Fossil Record 21(1): 55-66, doi: 10.5194/fr-21-55-2018
Eggs for breakfast? Analysis of a probable mosasaur biting trace on the Cretaceous echinoid Echinocorys ovata Leske, 1778
expand article infoChristian Neumann, Oliver Hampe§
‡ Museum für Naturkunde Berlin, Germany§ Museum für Naturkunde – Leibniz-Institut für Evolutions- und Biodiversitätsforschung, 10115 Berlin, Germany
Open Access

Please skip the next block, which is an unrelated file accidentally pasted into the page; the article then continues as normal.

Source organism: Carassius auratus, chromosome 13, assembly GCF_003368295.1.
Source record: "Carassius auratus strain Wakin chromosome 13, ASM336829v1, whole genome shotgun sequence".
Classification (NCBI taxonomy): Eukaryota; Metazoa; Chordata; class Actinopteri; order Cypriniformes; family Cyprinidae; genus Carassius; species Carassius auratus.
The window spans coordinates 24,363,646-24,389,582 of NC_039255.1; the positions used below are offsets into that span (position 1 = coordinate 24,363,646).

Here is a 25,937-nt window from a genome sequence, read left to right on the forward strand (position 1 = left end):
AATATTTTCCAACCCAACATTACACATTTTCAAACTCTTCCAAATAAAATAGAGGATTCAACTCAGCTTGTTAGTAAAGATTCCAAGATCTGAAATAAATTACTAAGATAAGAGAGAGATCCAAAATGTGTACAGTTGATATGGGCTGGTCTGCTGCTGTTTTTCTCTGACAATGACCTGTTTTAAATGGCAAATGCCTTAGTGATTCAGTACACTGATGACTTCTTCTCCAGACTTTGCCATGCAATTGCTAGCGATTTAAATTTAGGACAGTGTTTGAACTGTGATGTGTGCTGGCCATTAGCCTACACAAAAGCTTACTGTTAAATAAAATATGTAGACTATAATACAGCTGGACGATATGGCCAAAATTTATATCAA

Fossil biting traces (praedichnia) represent indirect evidence of predationand shed light on fossil predator–prey interactions and fossil food webs.Especially from echinoderm skeletons, biting traces are well known. Here, wedescribe the oral surface of a large Cretaceous (Maastrichtian) holasteroidechinoid Echinocorys ovata Leske, 1778 from Hemmoor (northern Germany) which exhibitsfour circular punctures arranged in a semi-circular arc. Whereasthree of the punctures penetrated the skeleton, one puncture only just hitthe margin of the echinoid test at the ambitus, leaving a long incisionfurrow in the skeleton. The punctures were not lethal to the sea urchin as isindicated by progressed skeletal regeneration and closure of the fractures.The overall appearance of the punctures suggests that they were producedduring a single mechanical event, most likely by the biting action of theteeth of a large vertebrate animal. We analysed the shape and arrangement ofthe biting trace and conclude that it was probably produced by a marinereptile possessing a prognath tooth position, most likely by a globidensinemosasauroid. Our finding not only sheds light on mosasaur feeding behaviourand prey selection but also increases the knowledge of the food webs in the chalk seaecosystem during the uppermost Cretaceous.